Shortly after a Mr. Garneau arrived in Chapleau and had  been appointed bandmaster for the Chapleau Brass Band in 1889, the Governor General of Canada's train was to pass through the community on its way to western Canada. 

"The band was requested to play at the station was the train was being serviced Mr. Garneau who was not well posted on patriotic music on this side of the Atlantic had the band play, 'Yankee Doodle" as this was one of the pieces they played best," according to Vince Crichton in his book 'Pioneering in Northern Ontario'.

Mr Garneau came from France.  Vince noted that this anecdote was later told by J.B. Dexter one of the community's earliest citizens to D.O. Payette, who arrived in 1904.

The Governor General, the Earl of Minto, appointed by Queen Victoria, was familiar with Canada though having served in the military here during the Northwest Rebellion. There is no mention of his reaction, if any to the playing of 'Yankee Doodle'. 

Thursday, March 8, 2018

D.O. Payette jokingly referred to business partner Arthur Grout having first dime from memorable moment when they took took over Smith and Chapple Ltd. in 930

After being involved in "active business" in Chapleau for 44 years, D.O. Payette decided to retire as president of Smith and Chapple Ltd. on January 28, 1949.

In an article prepared for the Chapleau Post, Mr. Payette begins with a joking reference to his business partner "Art Grout has the first dime Smith and Chapple took in that memorable morning of January 29, 1930, when we took over from V.T. Chapple."

In an article prepared for the Chapleau Post, Mr. Payette begins with a joking reference to his business partner "Art Grout has the first dime Smith and Chapple took in that memorable morning of January 29, 1930, when we took over from V.T. Chapple."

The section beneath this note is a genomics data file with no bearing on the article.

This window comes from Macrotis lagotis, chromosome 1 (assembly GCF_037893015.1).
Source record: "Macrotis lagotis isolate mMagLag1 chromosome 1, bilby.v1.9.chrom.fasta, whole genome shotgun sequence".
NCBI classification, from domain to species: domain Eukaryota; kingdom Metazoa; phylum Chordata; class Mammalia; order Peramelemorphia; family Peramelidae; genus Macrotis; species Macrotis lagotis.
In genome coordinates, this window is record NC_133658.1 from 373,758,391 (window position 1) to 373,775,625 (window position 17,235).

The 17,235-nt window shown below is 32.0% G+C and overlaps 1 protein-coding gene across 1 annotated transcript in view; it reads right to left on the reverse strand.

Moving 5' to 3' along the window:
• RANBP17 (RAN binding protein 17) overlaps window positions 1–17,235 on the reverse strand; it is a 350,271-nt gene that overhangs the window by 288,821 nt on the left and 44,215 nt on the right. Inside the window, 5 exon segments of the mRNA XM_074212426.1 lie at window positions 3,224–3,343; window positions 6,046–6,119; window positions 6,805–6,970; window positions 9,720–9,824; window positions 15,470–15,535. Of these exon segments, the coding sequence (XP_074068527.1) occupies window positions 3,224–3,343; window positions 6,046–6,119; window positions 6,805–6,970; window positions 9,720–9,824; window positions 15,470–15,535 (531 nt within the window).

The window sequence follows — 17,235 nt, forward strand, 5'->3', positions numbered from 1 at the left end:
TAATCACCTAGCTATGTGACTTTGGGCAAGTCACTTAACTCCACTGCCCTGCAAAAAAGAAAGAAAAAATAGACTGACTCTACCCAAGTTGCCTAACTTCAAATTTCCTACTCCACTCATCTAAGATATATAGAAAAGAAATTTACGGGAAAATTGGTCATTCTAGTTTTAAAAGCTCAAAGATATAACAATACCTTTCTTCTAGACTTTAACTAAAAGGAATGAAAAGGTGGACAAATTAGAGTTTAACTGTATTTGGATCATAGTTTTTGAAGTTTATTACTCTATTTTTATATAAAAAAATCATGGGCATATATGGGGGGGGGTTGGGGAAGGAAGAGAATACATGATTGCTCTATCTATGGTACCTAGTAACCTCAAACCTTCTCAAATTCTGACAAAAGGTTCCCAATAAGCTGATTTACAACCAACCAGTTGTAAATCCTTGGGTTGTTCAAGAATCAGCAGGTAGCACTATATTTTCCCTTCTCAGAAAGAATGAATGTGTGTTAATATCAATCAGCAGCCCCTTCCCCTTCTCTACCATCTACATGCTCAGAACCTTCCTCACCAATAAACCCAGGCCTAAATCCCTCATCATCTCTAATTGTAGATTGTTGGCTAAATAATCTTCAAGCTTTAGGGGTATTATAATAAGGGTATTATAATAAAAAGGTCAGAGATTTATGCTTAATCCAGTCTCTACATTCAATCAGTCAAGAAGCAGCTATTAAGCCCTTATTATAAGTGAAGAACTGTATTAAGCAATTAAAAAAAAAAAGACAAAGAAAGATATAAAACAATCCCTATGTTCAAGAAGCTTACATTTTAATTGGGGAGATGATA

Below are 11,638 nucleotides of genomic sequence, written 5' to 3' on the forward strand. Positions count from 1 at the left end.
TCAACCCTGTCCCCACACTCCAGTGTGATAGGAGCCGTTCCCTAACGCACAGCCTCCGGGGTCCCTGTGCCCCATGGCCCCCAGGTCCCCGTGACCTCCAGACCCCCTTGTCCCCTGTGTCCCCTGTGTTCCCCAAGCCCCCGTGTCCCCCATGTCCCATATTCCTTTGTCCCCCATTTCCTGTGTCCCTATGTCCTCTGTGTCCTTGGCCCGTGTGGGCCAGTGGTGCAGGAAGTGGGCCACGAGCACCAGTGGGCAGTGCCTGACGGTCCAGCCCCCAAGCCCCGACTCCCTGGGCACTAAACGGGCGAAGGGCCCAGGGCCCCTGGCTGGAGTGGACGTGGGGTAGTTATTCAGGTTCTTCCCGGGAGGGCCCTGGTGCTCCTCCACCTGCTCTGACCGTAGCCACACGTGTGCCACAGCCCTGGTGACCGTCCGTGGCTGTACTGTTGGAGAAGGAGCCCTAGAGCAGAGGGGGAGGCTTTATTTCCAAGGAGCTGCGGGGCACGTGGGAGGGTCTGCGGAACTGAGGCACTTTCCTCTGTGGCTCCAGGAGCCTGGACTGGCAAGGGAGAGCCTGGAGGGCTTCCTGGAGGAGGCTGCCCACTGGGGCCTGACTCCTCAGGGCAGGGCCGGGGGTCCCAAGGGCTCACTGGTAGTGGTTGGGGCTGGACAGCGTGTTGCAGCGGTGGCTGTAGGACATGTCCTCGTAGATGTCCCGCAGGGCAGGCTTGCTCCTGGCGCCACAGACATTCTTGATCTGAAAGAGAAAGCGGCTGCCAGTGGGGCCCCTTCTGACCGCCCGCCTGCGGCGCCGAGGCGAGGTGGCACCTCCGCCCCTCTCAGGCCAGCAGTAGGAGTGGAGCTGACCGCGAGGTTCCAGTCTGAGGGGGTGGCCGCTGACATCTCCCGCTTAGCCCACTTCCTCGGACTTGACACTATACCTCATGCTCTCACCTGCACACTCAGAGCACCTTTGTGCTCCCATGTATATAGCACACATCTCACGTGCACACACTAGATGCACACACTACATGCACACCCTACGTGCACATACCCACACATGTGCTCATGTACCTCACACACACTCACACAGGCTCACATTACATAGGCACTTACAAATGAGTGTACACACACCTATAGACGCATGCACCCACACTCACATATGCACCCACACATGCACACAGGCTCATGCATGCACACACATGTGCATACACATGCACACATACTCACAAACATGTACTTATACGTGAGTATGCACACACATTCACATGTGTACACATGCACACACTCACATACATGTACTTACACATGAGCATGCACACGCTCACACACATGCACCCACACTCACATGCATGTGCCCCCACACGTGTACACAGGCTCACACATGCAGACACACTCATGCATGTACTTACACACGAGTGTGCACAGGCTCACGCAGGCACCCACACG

Mr Grout
Apparently that first dime was set on a card bearing an appropriate description and kept by Mr. Grout. I wonder where it is today, some 88 years later!

Mr. Payette became president and Mr. Grout vice president.
Mr Payette

He relates that when they first took over the store business was "good" but as the "grim hand" Great Depression took hold  in Canada, Chapleau did not escape.

Railroad workers with 25 years experience lost their jobs, and the "lumbering industry practically ceased to exist".

The partners needed to find new customers quickly. At about this time, gold claims started to open, and "considerable propserity" was being achieved. They decided to do their best to get  business from this source.

Aircraft were landing at Chapleau on their sway to and from claims.

Mr. Payette relates that one morning when a plane landed on the Kebsquasheshing River at Chapleau, Mr. Grout raced to the waterfront and assisted with the landing, then brought all the passengers to the store. He told them "If we haven't got what you want, we'll get it."